Chuck Holzwarth's Flying Service began in 1993, providing agricultural spraying, seeding and fertilizing. He expanded his business to the Logan County Airport in 1995 and currently conducts operations in Lincoln, Kilbourne and Virden.

The benefits of aerial application include:

  • No soil compaction.

  • No equipment damage to mature foliage.

  • Timely treatment or sowing when fields are too wet for tractors.

  • Efficiency -- three times faster than any other application processes.

  • More effective when timing is critical to treat pests or disease.

  • Does not contribute to topsoil runoff, reducing soil erosion by as much as 90 percent.

Holzwarth began his operation in Lincoln in a large, open-ended Quonset at the airport's north end. The business grew rapidly, and with technology advancements, it has undergone several major expansions.

In 2000, Holzwarth built his own large hangar. It housed his aircraft, state-of-the-art chemical loading systems, cleaning systems, storage, office and a small rest area.

For central Illinois farmers, the year 2006 was a busy one combating pests. Holzwarth brought in additional aerial applicators, and there were as many as 13 planes a day working over Logan County's crops much of the season.

The following year, he decided to build a separate office building that would allow more orders to be processed. It also included a kitchen and conference area.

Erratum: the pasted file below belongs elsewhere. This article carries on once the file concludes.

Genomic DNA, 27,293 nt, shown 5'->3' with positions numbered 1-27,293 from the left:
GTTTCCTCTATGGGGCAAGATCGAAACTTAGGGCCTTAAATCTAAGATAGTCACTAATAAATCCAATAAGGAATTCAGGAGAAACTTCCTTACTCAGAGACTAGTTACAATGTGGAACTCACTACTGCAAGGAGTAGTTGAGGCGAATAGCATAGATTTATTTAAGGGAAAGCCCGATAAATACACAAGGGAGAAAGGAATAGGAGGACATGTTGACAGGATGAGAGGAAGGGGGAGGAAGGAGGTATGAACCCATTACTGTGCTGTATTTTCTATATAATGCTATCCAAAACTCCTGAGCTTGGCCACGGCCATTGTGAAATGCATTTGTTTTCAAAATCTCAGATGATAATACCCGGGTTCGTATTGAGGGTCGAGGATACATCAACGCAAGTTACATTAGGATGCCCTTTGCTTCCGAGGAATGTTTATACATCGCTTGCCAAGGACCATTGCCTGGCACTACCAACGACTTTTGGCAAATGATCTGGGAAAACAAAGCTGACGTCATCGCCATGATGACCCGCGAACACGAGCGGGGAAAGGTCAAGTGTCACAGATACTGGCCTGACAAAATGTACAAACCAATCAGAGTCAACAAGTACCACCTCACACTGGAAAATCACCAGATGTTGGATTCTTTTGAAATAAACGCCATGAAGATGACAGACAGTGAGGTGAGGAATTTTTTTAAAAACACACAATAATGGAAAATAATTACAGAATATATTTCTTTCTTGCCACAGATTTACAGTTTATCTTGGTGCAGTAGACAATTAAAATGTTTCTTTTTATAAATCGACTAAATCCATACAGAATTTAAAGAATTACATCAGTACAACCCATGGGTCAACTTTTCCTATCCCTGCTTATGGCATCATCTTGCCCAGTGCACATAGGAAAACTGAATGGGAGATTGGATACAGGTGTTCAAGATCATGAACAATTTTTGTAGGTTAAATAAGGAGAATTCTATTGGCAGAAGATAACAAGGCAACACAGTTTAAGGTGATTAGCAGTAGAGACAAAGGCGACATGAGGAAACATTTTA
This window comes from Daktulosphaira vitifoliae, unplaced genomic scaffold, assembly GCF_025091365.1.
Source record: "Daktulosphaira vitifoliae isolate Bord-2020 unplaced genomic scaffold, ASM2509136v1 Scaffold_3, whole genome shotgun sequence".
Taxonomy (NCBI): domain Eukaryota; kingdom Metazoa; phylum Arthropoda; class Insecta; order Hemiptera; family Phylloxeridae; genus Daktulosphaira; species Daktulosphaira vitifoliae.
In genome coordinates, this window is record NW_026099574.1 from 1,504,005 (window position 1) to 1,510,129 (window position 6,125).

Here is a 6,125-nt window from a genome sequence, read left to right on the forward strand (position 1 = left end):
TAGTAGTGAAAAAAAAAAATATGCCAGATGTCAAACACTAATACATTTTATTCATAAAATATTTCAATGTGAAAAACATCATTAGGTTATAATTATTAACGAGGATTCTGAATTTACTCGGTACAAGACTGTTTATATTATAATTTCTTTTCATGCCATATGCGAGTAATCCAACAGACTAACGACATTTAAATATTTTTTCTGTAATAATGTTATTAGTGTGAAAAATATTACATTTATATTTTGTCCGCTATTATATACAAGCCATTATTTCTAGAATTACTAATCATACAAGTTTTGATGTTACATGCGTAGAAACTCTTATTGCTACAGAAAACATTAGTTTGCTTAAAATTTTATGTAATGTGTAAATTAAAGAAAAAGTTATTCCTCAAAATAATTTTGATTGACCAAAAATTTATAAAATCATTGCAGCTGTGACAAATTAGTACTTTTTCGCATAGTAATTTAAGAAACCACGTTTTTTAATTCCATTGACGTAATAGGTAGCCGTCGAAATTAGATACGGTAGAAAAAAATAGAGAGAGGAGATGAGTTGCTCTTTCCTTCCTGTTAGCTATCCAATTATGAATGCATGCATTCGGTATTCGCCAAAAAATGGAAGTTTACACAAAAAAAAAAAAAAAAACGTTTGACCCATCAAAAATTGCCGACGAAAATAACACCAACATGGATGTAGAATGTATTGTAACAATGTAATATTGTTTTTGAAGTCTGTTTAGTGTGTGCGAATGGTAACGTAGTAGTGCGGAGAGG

The two buildings and equipment represented an investment of more than $400,000, and that did not include the planes.

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 In 2006, the business made crop applications on over 100,000 acres. Since 2007, Holzwarth has been providing service on over half a million acres each year.

Corn and soybeans represent the greatest portion of the crop work. But, the business also provides wheat, alfalfa and green bean crop services.

Holzwarth's application season typically begins in April, spraying winter crops, and ends in late September, seeding winter cover crops. But he is kept busy year-round with planning, training, renewing certifications and ordering; and his planes get additional maintenance, upgrades and inspections during the offseason.